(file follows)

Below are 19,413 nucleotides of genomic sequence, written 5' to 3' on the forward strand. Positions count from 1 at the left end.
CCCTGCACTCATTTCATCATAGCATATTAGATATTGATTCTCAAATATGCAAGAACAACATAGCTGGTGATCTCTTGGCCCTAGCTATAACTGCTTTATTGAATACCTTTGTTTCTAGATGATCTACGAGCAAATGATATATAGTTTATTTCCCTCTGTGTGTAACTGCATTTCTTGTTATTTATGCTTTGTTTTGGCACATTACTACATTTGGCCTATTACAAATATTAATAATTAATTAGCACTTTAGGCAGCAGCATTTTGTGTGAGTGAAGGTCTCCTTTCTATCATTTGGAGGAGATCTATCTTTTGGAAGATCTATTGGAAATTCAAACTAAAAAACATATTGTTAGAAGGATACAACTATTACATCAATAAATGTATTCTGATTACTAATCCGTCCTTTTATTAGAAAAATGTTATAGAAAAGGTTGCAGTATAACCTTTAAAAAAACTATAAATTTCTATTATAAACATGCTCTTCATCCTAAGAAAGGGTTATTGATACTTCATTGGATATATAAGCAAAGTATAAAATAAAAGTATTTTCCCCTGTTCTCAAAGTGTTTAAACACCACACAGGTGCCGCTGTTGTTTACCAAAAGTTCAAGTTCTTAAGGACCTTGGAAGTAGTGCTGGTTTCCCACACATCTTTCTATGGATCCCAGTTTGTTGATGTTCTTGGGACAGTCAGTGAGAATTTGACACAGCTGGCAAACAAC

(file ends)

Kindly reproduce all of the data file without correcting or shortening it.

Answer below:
Below are 19,413 nucleotides of genomic sequence, written 5' to 3' on the forward strand. Positions count from 1 at the left end.
CCCTGCACTCATTTCATCATAGCATATTAGATATTGATTCTCAAATATGCAAGAACAACATAGCTGGTGATCTCTTGGCCCTAGCTATAACTGCTTTATTGAATACCTTTGTTTCTAGATGATCTACGAGCAAATGATATATAGTTTATTTCCCTCTGTGTGTAACTGCATTTCTTGTTATTTATGCTTTGTTTTGGCACATTACTACATTTGGCCTATTACAAATATTAATAATTAATTAGCACTTTAGGCAGCAGCATTTTGTGTGAGTGAAGGTCTCCTTTCTATCATTTGGAGGAGATCTATCTTTTGGAAGATCTATTGGAAATTCAAACTAAAAAACATATTGTTAGAAGGATACAACTATTACATCAATAAATGTATTCTGATTACTAATCCGTCCTTTTATTAGAAAAATGTTATAGAAAAGGTTGCAGTATAACCTTTAAAAAAACTATAAATTTCTATTATAAACATGCTCTTCATCCTAAGAAAGGGTTATTGATACTTCATTGGATATATAAGCAAAGTATAAAATAAAAGTATTTTCCCCTGTTCTCAAAGTGTTTAAACACCACACAGGTGCCGCTGTTGTTTACCAAAAGTTCAAGTTCTTAAGGACCTTGGAAGTAGTGCTGGTTTCCCACACATCTTTCTATGGATCCCAGTTTGTTGATGTTCTTGGGACAGTCAGTGAGAATTTGACACAGCTGGCAAACAAC